Canada pushes back on GOP support for COVID protests – CBS17.com

OTTAWA, Ontario (AP) — Canada’s public safety minister said Monday that U.S. officials should stay out of his country’s internal affairs, joining other Canadian leaders in pushing back against prominent Republicans who have offered their support to protests against COVID-19 restrictions that have beleaguered downtown Ottawa for more than a week.

A day after the city declared a state of emergency, the mayor pleaded for nearly 2,000 additional police officers to help quell noisy nighttime protests organized by the so-called Freedom Truck Convoy, which used hundreds of trucks parked to cripple business in the Canadian capital. piece. The protests have also infuriated downtown residents, including neighborhoods near Parliament Hill, the seat of the federal government.

Ottawa Police Chief Peter Sloly called the protest “unprecedented demonstration never seen in Canada” and acknowledged that authorities had not expected it to last longer than three days.

Many GOP members have made comments supporting the protests, including former President Donald Trump, who called Canadian Prime Minister Justin Trudeau a “far-left madman” who “destroyed Canada with insane COVID mandates “.

Protesters said they would not leave until all vaccination mandates and restrictions related to COVID-19 are lifted. They also called for the removal of the Trudeau government, despite being responsible for some of the restrictive measures, most of which were put in place by provincial governments.

Prominent Republicans, including Florida Governor Ron DeSantis and Texas Attorney General Ken Paxton, have complained after crowdfunding site GoFundMe said it would refund the vast majority of millions of dollars raised by protesters.

The site said it cut funding to protest organizers after determining their efforts violated the site’s terms of service by engaging in illegal activity. Ontario Premier Doug Ford called the protest an occupation.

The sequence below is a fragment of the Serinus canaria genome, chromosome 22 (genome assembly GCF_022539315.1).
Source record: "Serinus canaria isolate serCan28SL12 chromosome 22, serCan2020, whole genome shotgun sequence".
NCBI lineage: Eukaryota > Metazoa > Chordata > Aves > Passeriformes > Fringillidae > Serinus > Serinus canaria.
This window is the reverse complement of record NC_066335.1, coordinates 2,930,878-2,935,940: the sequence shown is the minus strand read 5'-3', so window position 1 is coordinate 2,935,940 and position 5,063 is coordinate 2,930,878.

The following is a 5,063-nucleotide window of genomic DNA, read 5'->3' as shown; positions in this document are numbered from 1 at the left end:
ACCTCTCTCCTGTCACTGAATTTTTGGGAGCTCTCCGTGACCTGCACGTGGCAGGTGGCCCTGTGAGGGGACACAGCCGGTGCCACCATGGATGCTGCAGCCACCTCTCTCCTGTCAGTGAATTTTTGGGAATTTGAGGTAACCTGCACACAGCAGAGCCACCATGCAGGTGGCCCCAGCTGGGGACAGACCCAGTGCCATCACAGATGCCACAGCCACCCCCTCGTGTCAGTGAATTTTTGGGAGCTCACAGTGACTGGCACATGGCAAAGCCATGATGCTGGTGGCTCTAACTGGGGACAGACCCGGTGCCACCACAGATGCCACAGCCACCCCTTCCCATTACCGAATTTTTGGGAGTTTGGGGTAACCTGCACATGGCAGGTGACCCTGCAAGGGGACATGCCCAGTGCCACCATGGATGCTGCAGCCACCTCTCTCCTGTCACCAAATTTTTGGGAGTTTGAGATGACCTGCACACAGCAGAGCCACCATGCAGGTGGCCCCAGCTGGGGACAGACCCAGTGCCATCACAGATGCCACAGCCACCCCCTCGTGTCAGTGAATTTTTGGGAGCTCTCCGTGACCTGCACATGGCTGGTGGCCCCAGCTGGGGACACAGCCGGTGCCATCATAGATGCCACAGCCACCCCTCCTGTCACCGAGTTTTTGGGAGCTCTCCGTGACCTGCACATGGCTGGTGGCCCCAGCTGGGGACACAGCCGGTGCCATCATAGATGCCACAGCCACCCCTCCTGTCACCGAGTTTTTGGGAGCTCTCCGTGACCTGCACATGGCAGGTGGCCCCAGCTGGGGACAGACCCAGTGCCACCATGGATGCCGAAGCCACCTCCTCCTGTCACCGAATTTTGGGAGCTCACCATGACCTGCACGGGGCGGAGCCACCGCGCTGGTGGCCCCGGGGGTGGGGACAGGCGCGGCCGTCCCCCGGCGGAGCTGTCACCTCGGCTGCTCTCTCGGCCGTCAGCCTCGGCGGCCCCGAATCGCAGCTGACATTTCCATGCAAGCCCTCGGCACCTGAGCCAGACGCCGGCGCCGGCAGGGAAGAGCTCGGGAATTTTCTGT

In response, Texas Attorney General Ken Paxton tweeted, “Patriotic Texans have donated to the worthy cause of Canadian truckers. Texas Senator Ted Cruz said on Fox News that “the government has no right to force you to comply with their arbitrary mandates.”

Public Safety Minister Marco Mendicino fired back: “It is certainly not the Texas Attorney General’s concern with how we in Canada conduct our daily lives in accordance with the rule of law.”

“We have to be vigilant about possible foreign interference… Whatever statements may have been made by a foreign official, they are neither here nor there. We are Canadian. We have our own set of laws. We will follow them,” Mendicino said.

In a letter to Trudeau and the Minister of Public Safety, Ottawa Mayor Jim Watson said “what was initially described as a peaceful protest has now turned into a siege of our downtown core” with 400 to 500 trucks. He asked for 1,800 additional police. This would nearly double the existing resources of the entire Ottawa Police Service, which has 2,100 officers and civilians.

Dominic LeBlanc, the Minister of Intergovernmental Affairs, blamed GOP interference for inciting disorderly conduct and helping fund entities that do not follow Canadian law. Emergency Preparedness Minister Bill Blair said Paxton was wrong to comment on this.

Bruce Heyman, former US ambassador to Canada, said groups in the US must stop funding and interfering in the US neighbor’s internal affairs.

On the street in front of Parliament Hill, there were thousands of signs ranging from “more terms” and “freedom of choice” to “truck you Trudeau” and “the pandemic has destroyed our freedoms”.

Trudeau called the protesters a “fringe”, but he faces calls from the opposition Conservative Party to extend an “olive branch” to them. Some conservative lawmakers, including a candidate for the party’s leadership, met and posted photos with them.

Sloly said his police force needed more resources. Police decided to cut off fuel supplies to protesters on Sunday evening.

“We turn up the heat any way we can,” Sloly said.

Blair said Ottawa police have received resources and are ready to help further.

“It is way past time to end this protest,” Blair said.

LeBlanc said the premier had made it clear that it was the responsibility of civilian police. Trudeau ruled out sending in the army last week.

Meanwhile, Ottawa police were investigating a fire at an apartment building that was allegedly started by protesters. Matias Munoz said residents of the building south of Parliament Hill were already on edge on Saturday night as the noise of the protest echoed through their homes for the ninth night in a row.

When he came downstairs Sunday morning, Monoz said the carpet and floor were charred and there were blackened fire starter bricks strewn about the lobby.

Surveillance video showed two men lighting a pack of bricks in the lobby and taping or tying the front door handles together before exiting a side door before dawn. The video also showed another man entering the building and extinguishing the fire shortly afterwards, Munoz said.

“Someone trying to do something as insidious as taping the door shut so people can’t leave if there’s a fire in the main hall – that’s terror, that’s it what it is,” Munoz said.

Ottawa police declined to release details, citing the ongoing investigation.

In other developments, Ontario Superior Court Judge Hugh McLean granted a 10-day injunction to stop truckers parked on downtown Ottawa streets from honking their horns incessantly.

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Gillies reported from Toronto.

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